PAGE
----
Harum had come and gone, when – much to my surprise – I heard The Sound! It was coming from a little record store on the bowels of New York City – I was making deliveries on foot ... and literally stopped in my tracks. It sure sounded like Procol Harum! I now know that the song that 'grabbed' me was Toujours L'Amour – the way the guitar licks just came from nowhere and grabbed something from deep in my gut! The furious but amazingly controlled drumming! The Hammond! The unmistakable piano! The voice! And, yes, yes – the bass playing! The power was there – Procol Harum was back!! ...without a doubt! I stayed, transfixed, through Bringing Home the Bacon (what's going on here?! where did that rhythm come from? Is the record skipping? The guitar! the guitar! I'm freaking out here! 'gonna lose my job if I don't get back!) Needless to say, I'm a Grabham fan. He certainly came at the right time and went on to create his own legacy. Possible blasphemy here, to some of you: If I could put the band together myself, I'd use Mick over Robin! Having seen Mick with the band numerous times, I think there's no getting away from the fact that he's capable of subtleties that I'm not sure Robin's capable of. I wish every reader could see Procol Harum perform Adagio and then ask yourself if Robin could do that! The range of Mick's playing is almost unbelievable – he can produce absolutely gut-wrenching, powerful solos one minute and produce subtle, melodic nuances that most rock players couldn't dream of. I've never seen him fall short. Oh, and he can rock, too! Most of all, he seems to fit perfectly in the context of this incredible band!
Tim Renwick – the 90s came and Procol returned. Saw them
at Town Hall, NYC. A great show! Tim is a good guitarist –
to my mind, he doesn't quite 'get' what The Sound is about,
however – he seems to approach it from the outside, where Trower and Grabham draw it from within. Still, he (Renwick) seemed to try harder than Ball and at least played with more of a sense of history and respect for what went on before.
Most recently we've seen the band featuring Geoff Whitehorn on
guitar. The truth is, the first
exposure that I had to the band with Geoff was on the Tonight Show! I was quite pleasantly surprised at the nice touches that he played on AWSoP! I felt that there was real potential there. Having seen Geoff in full concert with the band and hearing radio tapes over and over, I find that Geoff plays with a great deal of power and emotion – occasionally his considerable technique gets in the way, but I've truly grown to like his playing with the band. Having been fortunate enough to meet with him briefly, I can tell you that Geoff has a tremendous respect for the music and the band's legacy. I think that he understands The Sound and is more than half-way there! He probably is 'held back' mostly by his technical mastery of the guitar! This might sound strange ...but there's always been that element of pain ... of reaching just beyond ... that makes the guitar sound of classic Procol Harum what it's always been at its best. Maybe Geoff's got such a great reach that it's difficult to find the edge that he needs to push at to get that 'gut-wrench' thing going! Still, Geoff's a pleasure to listen to and I think that he does work well with the rest of the band. Again, he's got quite a range of ability and can do most anything that the repertoire demands. In my opinion, better than Ball and Renwick!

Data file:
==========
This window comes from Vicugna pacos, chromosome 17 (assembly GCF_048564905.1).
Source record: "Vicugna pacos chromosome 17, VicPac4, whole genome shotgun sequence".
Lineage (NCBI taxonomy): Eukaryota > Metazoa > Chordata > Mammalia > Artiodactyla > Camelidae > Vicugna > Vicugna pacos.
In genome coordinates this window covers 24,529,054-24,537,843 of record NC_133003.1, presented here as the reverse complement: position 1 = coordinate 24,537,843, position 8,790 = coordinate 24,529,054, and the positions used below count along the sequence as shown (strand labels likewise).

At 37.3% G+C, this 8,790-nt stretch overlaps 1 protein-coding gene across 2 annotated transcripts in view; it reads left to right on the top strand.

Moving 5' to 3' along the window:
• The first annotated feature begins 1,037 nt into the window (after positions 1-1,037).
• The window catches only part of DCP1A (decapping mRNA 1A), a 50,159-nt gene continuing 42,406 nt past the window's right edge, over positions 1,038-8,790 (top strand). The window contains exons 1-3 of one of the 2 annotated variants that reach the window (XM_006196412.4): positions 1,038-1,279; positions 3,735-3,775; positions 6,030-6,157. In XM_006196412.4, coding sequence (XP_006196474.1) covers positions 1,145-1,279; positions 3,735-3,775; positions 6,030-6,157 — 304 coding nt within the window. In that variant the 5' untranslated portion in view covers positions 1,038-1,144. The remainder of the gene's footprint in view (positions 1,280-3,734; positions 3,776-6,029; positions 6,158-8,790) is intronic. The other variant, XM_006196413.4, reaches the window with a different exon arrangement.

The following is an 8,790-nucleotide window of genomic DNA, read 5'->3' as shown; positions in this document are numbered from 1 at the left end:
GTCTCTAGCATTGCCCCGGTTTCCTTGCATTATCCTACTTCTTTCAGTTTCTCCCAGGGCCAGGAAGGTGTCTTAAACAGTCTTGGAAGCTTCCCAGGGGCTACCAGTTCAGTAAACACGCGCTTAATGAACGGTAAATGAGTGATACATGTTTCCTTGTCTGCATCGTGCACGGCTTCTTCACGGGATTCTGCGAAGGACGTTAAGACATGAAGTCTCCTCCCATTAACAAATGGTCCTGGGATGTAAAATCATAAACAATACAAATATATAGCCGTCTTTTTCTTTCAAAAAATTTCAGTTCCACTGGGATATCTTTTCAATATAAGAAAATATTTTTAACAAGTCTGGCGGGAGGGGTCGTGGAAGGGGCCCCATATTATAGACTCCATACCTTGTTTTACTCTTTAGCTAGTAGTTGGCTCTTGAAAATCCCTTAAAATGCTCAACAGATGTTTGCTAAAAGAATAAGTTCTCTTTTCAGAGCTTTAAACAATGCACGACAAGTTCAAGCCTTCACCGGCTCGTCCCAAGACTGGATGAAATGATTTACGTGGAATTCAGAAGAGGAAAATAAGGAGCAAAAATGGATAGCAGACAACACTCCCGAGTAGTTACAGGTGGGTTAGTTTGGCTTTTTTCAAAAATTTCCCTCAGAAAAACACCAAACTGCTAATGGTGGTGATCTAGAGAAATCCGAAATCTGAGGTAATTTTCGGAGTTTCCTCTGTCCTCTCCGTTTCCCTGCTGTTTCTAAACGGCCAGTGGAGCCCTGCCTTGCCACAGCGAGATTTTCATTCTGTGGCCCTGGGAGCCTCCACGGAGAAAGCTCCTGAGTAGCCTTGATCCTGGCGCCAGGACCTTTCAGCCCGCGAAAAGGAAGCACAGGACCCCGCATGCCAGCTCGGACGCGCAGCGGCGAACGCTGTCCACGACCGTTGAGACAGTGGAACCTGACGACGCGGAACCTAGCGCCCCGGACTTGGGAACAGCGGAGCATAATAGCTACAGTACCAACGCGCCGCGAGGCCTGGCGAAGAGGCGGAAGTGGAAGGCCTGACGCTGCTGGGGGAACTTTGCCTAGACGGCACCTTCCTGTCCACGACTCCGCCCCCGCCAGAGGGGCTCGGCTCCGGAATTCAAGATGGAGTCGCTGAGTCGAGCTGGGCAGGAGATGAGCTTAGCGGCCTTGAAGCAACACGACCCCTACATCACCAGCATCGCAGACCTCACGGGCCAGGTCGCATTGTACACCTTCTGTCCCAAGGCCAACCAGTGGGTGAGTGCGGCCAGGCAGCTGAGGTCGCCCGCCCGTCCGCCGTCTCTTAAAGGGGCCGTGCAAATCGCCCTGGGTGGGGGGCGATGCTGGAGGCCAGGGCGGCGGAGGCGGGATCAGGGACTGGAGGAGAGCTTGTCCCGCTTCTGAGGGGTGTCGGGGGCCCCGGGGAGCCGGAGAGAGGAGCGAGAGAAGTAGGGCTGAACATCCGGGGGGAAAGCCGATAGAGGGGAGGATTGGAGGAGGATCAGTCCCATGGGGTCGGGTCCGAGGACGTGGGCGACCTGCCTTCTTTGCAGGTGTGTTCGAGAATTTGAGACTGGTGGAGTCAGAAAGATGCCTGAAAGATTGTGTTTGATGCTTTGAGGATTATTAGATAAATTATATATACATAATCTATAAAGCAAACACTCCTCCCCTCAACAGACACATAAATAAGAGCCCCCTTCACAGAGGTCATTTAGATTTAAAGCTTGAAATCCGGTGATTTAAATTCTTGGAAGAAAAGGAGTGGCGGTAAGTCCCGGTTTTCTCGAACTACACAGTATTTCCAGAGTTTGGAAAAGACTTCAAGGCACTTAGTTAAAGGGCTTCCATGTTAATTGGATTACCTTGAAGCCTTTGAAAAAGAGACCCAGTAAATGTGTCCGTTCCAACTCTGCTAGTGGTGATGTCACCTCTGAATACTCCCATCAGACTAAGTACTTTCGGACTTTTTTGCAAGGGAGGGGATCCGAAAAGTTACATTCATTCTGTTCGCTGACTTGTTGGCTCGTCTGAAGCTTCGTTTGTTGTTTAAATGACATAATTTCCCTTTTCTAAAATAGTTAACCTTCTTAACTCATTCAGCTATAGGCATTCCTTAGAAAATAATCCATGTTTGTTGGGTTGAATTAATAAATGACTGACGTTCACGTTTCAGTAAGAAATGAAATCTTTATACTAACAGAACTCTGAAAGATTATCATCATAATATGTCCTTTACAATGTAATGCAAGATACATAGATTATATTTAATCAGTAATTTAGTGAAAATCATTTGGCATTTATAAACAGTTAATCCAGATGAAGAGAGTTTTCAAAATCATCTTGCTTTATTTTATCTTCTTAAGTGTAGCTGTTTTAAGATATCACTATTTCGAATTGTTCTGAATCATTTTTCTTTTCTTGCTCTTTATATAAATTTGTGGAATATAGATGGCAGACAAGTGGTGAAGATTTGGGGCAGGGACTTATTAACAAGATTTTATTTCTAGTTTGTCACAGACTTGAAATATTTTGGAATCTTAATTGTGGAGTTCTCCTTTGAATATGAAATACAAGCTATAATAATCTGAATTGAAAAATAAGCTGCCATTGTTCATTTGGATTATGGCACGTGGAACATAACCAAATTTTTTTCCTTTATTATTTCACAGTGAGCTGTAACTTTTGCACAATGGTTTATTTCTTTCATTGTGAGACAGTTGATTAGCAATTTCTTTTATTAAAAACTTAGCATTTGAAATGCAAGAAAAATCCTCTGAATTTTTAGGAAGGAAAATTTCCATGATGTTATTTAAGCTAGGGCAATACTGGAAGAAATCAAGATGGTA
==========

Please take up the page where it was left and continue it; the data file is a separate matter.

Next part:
These are only my own observations. In the final
analysis it's the songs that really are wonderful,
and allow an incredible platform for any gifted and creative guitar player to contribute to. Great players always help, but when you get one of the Commander's melodies stuck in your head all day ... it's the song. I remember saying at least a couple of decades back, that as long as Gary can carry on, the music of Procol Harum will live – even if it's just Gary at a piano and nothing else. I'm a guitar and drums man, I'll admit. And there will never be another BJ Wilson. It'll be hard for anyone to do what Mick Grabham has done. Singers? Gary's a vocal Dorian Gray – somewhere in England somebody's voice is failing, but Gary's keeps getting better! Let's not even start to talk about the lyrics – that's another topic altogether ... it's the songs.
Bert Saraco, USA